• Complete control. As the sole proprietor, the owner makes all decisions for the business without needing to consult anyone else, as they would in a partnership. Owners can even pass down the business to heirs of their choice.
  • No corporate tax payments. Instead of completing corporate employment taxes like a large corporation, sole proprietorships require the owner to pay only personal income taxes on the profits.
  • Inexpensive to establish. While sole proprietors must abide by any relevant licensing requirements in the states where they conduct business, they face less paperwork and fewer formalities compared to a limited liability company, C corp, or S corp. As a result, it is typically less costly to start a sole proprietorship business.
  • Entitled to all the profits. The owner of a sole proprietorship is entitled to all business profits.

What are the disadvantages of being a sole proprietor?

When setting yourself up to successfully run a business, particularly a sole proprietorship, fully inform yourself by considering the disadvantages of this type of business:

  • Full responsibility for debts and obligations. As the sole proprietor, the owner is personally liable for the debts and obligations of their business, even if those liabilities are a result of something an employee did. Corporate business structures, including LLCs, protect owners from unlimited liability.
  • Capital contributions. When raising capital, a sole proprietor cannot seek outside investment or sell stock. Instead, the owner contributes whatever capital the business needs. A small business in which more than one person owns equity cannot be a sole proprietorship, but may seek other kinds of funding.

When to consider converting a sole proprietorship to an LLC

Many small business owners love the flexibility and ease of a sole proprietorship. However, as your business grows, you might want to share the management, bring on investors, or limit the risk to your own personal finances. In this case, the logical next step may be to become a limited liability company (LLC).

An LLC is a distinct legal entity that separates the business from your personal finances. This can have many advantages, including:

  • Eliminating personal liability. Your personal finances are safe from lawsuits, debts, or other claims against your business.
  • Sharing management. Most businesses with more than one owner cannot be a sole proprietorship, and are automatically considered a general partnership in which all owners are personally liable. Consider an LLC or LLP if you want your business to exist as a separate entity and eliminate all personal liability.
  • Adding investors. It is impossible to bring on investors with a sole proprietorship.

See our state specific guides for California LLC, Texas LLC and Florida LLC.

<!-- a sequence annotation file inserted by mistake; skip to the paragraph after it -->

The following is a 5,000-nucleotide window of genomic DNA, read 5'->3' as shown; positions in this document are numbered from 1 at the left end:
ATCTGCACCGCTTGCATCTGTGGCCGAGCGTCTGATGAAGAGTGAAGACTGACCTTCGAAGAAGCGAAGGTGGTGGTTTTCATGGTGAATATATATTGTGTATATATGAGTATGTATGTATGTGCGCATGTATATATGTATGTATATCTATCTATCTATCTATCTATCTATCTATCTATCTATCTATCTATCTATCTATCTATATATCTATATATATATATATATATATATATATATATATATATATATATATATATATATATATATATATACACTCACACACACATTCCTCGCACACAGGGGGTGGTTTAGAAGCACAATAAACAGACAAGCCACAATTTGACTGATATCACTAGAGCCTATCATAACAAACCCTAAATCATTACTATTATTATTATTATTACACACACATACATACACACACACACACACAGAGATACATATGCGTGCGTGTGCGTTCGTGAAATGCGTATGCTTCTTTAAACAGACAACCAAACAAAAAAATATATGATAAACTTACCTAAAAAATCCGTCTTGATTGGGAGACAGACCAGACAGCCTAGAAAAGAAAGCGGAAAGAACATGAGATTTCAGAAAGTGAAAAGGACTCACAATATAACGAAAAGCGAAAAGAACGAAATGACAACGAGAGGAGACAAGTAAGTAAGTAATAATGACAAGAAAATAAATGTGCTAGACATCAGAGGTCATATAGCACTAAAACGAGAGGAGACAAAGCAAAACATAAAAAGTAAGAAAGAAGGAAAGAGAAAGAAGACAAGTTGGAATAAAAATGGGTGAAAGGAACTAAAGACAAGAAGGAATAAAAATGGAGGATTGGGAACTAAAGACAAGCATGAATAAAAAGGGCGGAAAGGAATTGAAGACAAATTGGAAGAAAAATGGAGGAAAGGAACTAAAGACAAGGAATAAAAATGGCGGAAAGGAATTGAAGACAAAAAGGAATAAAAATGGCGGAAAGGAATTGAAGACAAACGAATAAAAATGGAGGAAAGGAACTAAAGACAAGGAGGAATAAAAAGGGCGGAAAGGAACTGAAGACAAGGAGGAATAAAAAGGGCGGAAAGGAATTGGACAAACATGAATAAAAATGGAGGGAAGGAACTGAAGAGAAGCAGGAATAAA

Final thoughts on sole proprietorship

When considering whether to run your business as a sole proprietorship, here are some questions to work through for yourself and your business:

  • What’s my risk level in terms of liability? What are scenarios in which my business could face a legal claim?
  • What personal assets would be at risk if that happened?
  • Does my business make enough money to justify the costs associated with incorporating?
  • Do or will I need outside investment to fund my business?
  • Will I always be the only owner of my business, or might I want to bring on partners?
  • Could I (or do I want to) handle the administrative burden associated with other business entities like an LLC or corporation?

Sole proprietor FAQ

Is it better to be a sole proprietor or LLC?

A sole proprietorship is a simpler and less expensive business structure, while an LLC offers more legal protections and may provide tax benefits. Ultimately, your decision should be based on the size and complexity of your business, the level of personal liability you are comfortable with, and the amount of paperwork you are willing to handle.

How does a sole proprietor pay taxes?

A sole proprietor pays taxes on business income through a self-employment tax. This tax combines Social Security and Medicare taxes and is reported and paid quarterly on Form 1040-ES. A sole proprietor also reports income taxes on their personal tax return (Form 1040), using Schedule C.

How do you protect yourself as a sole proprietorship?

While sole proprietors can’t avoid personal responsibility for business losses or debts, they can protect themselves to some extent by purchasing professional liability insurance and maintaining a separate bank account for business expenses.

What taxes do I pay as a sole proprietorship?

A sole proprietorship business owner must pay self-employment taxes on any profits. The current self-employment tax rate is 15.3%.